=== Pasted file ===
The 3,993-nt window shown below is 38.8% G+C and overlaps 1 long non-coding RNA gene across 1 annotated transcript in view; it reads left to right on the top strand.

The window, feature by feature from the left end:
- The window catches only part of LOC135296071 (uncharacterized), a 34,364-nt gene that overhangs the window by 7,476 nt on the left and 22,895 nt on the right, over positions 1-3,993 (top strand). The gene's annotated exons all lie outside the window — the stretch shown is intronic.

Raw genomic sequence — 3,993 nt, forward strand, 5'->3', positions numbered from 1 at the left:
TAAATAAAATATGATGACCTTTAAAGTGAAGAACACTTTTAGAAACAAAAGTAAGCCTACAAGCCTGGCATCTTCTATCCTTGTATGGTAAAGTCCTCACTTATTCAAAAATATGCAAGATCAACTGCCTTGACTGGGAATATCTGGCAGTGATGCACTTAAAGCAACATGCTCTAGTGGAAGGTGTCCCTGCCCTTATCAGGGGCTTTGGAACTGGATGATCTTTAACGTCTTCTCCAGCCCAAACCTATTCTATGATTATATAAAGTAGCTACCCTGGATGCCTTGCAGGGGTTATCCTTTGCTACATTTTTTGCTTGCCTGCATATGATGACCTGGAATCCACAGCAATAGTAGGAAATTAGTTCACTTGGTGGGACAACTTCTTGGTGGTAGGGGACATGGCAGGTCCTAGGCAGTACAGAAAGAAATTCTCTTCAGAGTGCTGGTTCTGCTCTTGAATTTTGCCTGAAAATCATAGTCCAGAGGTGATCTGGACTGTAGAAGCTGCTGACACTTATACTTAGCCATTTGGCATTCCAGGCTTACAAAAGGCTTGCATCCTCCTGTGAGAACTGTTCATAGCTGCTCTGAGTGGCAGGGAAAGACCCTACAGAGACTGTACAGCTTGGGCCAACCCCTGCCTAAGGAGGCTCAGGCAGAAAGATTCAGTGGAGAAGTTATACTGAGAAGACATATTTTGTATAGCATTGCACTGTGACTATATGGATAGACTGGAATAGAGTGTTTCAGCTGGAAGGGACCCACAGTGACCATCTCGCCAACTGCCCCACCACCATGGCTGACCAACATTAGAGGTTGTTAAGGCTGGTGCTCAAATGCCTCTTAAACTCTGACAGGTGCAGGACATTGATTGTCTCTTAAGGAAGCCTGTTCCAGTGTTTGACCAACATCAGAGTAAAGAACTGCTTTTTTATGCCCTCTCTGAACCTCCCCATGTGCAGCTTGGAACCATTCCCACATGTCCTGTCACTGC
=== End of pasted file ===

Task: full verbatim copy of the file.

The 3,993-nt window shown below is 38.8% G+C and overlaps 1 long non-coding RNA gene across 1 annotated transcript in view; it reads left to right on the top strand.

The window, feature by feature from the left end:
- The window catches only part of LOC135296071 (uncharacterized), a 34,364-nt gene that overhangs the window by 7,476 nt on the left and 22,895 nt on the right, over positions 1-3,993 (top strand). The gene's annotated exons all lie outside the window — the stretch shown is intronic.

Raw genomic sequence — 3,993 nt, forward strand, 5'->3', positions numbered from 1 at the left:
TAAATAAAATATGATGACCTTTAAAGTGAAGAACACTTTTAGAAACAAAAGTAAGCCTACAAGCCTGGCATCTTCTATCCTTGTATGGTAAAGTCCTCACTTATTCAAAAATATGCAAGATCAACTGCCTTGACTGGGAATATCTGGCAGTGATGCACTTAAAGCAACATGCTCTAGTGGAAGGTGTCCCTGCCCTTATCAGGGGCTTTGGAACTGGATGATCTTTAACGTCTTCTCCAGCCCAAACCTATTCTATGATTATATAAAGTAGCTACCCTGGATGCCTTGCAGGGGTTATCCTTTGCTACATTTTTTGCTTGCCTGCATATGATGACCTGGAATCCACAGCAATAGTAGGAAATTAGTTCACTTGGTGGGACAACTTCTTGGTGGTAGGGGACATGGCAGGTCCTAGGCAGTACAGAAAGAAATTCTCTTCAGAGTGCTGGTTCTGCTCTTGAATTTTGCCTGAAAATCATAGTCCAGAGGTGATCTGGACTGTAGAAGCTGCTGACACTTATACTTAGCCATTTGGCATTCCAGGCTTACAAAAGGCTTGCATCCTCCTGTGAGAACTGTTCATAGCTGCTCTGAGTGGCAGGGAAAGACCCTACAGAGACTGTACAGCTTGGGCCAACCCCTGCCTAAGGAGGCTCAGGCAGAAAGATTCAGTGGAGAAGTTATACTGAGAAGACATATTTTGTATAGCATTGCACTGTGACTATATGGATAGACTGGAATAGAGTGTTTCAGCTGGAAGGGACCCACAGTGACCATCTCGCCAACTGCCCCACCACCATGGCTGACCAACATTAGAGGTTGTTAAGGCTGGTGCTCAAATGCCTCTTAAACTCTGACAGGTGCAGGACATTGATTGTCTCTTAAGGAAGCCTGTTCCAGTGTTTGACCAACATCAGAGTAAAGAACTGCTTTTTTATGCCCTCTCTGAACCTCCCCATGTGCAGCTTGGAACCATTCCCACATGTCCTGTCACTGC